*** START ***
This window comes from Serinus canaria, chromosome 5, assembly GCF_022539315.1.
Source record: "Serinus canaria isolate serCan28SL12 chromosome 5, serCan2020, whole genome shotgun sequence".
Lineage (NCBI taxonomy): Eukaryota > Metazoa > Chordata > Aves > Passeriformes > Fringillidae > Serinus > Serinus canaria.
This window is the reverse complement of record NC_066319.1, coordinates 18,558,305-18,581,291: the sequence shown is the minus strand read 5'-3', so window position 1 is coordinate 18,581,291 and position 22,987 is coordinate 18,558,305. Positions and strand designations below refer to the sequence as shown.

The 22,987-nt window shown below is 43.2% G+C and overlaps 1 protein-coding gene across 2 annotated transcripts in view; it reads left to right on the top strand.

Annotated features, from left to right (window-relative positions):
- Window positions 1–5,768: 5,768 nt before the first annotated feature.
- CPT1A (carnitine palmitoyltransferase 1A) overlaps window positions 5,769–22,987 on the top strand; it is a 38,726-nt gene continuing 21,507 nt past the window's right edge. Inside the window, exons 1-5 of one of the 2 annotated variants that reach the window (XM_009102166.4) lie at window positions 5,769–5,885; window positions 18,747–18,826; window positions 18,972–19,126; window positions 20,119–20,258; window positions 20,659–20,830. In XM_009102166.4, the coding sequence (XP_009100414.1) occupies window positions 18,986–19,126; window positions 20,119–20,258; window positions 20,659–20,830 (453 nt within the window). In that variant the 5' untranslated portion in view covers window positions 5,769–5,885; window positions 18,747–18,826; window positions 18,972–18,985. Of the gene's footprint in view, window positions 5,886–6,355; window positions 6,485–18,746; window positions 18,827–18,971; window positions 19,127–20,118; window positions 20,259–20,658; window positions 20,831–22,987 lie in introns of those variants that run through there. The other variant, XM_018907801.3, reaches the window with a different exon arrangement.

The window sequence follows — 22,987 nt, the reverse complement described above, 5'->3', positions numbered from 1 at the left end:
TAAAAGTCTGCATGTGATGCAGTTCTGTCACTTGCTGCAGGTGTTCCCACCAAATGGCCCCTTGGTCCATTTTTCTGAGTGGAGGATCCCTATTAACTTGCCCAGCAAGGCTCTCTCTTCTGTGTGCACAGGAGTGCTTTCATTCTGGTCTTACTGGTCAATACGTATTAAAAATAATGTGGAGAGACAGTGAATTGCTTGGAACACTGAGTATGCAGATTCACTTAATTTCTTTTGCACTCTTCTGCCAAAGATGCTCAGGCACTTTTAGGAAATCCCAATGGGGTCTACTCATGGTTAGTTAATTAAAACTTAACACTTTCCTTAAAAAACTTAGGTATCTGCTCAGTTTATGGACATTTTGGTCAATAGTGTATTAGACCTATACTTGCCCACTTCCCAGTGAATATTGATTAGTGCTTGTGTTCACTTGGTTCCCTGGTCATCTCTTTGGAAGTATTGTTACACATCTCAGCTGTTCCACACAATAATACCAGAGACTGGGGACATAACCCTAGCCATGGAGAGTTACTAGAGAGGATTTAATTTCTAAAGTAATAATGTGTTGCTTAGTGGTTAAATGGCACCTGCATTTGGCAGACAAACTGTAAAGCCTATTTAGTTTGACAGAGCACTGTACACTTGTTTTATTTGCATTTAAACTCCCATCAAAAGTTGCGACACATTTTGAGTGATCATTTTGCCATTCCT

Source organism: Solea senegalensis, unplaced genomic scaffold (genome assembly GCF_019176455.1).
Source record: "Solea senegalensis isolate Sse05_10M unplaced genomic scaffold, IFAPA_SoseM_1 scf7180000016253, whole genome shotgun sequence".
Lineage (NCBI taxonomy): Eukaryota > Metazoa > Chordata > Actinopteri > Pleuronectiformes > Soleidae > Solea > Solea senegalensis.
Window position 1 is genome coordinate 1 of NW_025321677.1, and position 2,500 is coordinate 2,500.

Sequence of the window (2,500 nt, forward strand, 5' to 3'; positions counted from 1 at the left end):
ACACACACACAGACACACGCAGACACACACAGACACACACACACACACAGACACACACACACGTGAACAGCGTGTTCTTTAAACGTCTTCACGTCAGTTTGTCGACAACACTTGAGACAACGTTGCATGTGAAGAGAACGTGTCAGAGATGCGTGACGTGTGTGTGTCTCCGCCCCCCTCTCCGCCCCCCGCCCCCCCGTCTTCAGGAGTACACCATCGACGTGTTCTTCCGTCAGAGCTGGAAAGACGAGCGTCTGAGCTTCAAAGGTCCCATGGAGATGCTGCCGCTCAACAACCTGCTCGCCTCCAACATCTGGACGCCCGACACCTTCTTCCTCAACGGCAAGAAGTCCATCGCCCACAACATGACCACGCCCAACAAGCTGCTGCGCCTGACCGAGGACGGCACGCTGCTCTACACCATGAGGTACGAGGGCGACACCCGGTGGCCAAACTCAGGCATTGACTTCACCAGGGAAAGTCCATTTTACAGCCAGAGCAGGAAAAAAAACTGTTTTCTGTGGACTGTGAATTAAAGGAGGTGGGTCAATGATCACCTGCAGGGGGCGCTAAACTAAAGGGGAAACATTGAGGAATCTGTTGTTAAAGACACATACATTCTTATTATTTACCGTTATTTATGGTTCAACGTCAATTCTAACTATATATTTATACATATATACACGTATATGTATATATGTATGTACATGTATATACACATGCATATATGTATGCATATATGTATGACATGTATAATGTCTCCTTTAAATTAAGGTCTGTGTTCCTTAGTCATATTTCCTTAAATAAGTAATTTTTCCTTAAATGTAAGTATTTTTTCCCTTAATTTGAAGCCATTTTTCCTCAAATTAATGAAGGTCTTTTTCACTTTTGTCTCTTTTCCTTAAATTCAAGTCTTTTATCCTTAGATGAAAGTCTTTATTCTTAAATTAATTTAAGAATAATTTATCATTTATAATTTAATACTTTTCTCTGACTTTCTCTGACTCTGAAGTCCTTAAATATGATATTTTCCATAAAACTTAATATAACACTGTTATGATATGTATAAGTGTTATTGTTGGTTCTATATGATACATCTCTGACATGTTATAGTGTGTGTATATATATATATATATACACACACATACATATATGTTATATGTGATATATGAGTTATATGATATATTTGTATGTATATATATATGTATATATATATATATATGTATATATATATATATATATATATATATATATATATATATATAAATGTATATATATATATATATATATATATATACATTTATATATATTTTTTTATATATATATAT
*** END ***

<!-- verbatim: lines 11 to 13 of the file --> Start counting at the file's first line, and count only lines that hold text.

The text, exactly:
Source organism: Solea senegalensis, unplaced genomic scaffold (genome assembly GCF_019176455.1).
Source record: "Solea senegalensis isolate Sse05_10M unplaced genomic scaffold, IFAPA_SoseM_1 scf7180000016253, whole genome shotgun sequence".
Lineage (NCBI taxonomy): Eukaryota > Metazoa > Chordata > Actinopteri > Pleuronectiformes > Soleidae > Solea > Solea senegalensis.